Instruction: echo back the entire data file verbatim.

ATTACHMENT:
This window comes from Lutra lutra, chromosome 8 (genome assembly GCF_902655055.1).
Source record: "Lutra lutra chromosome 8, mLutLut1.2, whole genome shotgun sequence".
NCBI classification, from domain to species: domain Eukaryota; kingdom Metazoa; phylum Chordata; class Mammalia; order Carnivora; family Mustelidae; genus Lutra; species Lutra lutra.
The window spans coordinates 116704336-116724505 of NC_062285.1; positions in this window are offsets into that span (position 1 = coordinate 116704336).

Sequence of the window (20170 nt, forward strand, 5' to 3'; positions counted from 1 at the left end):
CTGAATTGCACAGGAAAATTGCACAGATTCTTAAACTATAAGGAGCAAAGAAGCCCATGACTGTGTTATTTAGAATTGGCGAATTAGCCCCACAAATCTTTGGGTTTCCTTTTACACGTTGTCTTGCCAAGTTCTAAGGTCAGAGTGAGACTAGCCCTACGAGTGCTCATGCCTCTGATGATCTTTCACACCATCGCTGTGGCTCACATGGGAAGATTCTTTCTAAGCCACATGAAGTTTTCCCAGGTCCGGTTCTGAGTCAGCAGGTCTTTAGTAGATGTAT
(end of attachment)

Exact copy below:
This window comes from Lutra lutra, chromosome 8 (genome assembly GCF_902655055.1).
Source record: "Lutra lutra chromosome 8, mLutLut1.2, whole genome shotgun sequence".
NCBI classification, from domain to species: domain Eukaryota; kingdom Metazoa; phylum Chordata; class Mammalia; order Carnivora; family Mustelidae; genus Lutra; species Lutra lutra.
The window spans coordinates 116704336-116724505 of NC_062285.1; positions in this window are offsets into that span (position 1 = coordinate 116704336).

Sequence of the window (20170 nt, forward strand, 5' to 3'; positions counted from 1 at the left end):
CTGAATTGCACAGGAAAATTGCACAGATTCTTAAACTATAAGGAGCAAAGAAGCCCATGACTGTGTTATTTAGAATTGGCGAATTAGCCCCACAAATCTTTGGGTTTCCTTTTACACGTTGTCTTGCCAAGTTCTAAGGTCAGAGTGAGACTAGCCCTACGAGTGCTCATGCCTCTGATGATCTTTCACACCATCGCTGTGGCTCACATGGGAAGATTCTTTCTAAGCCACATGAAGTTTTCCCAGGTCCGGTTCTGAGTCAGCAGGTCTTTAGTAGATGTAT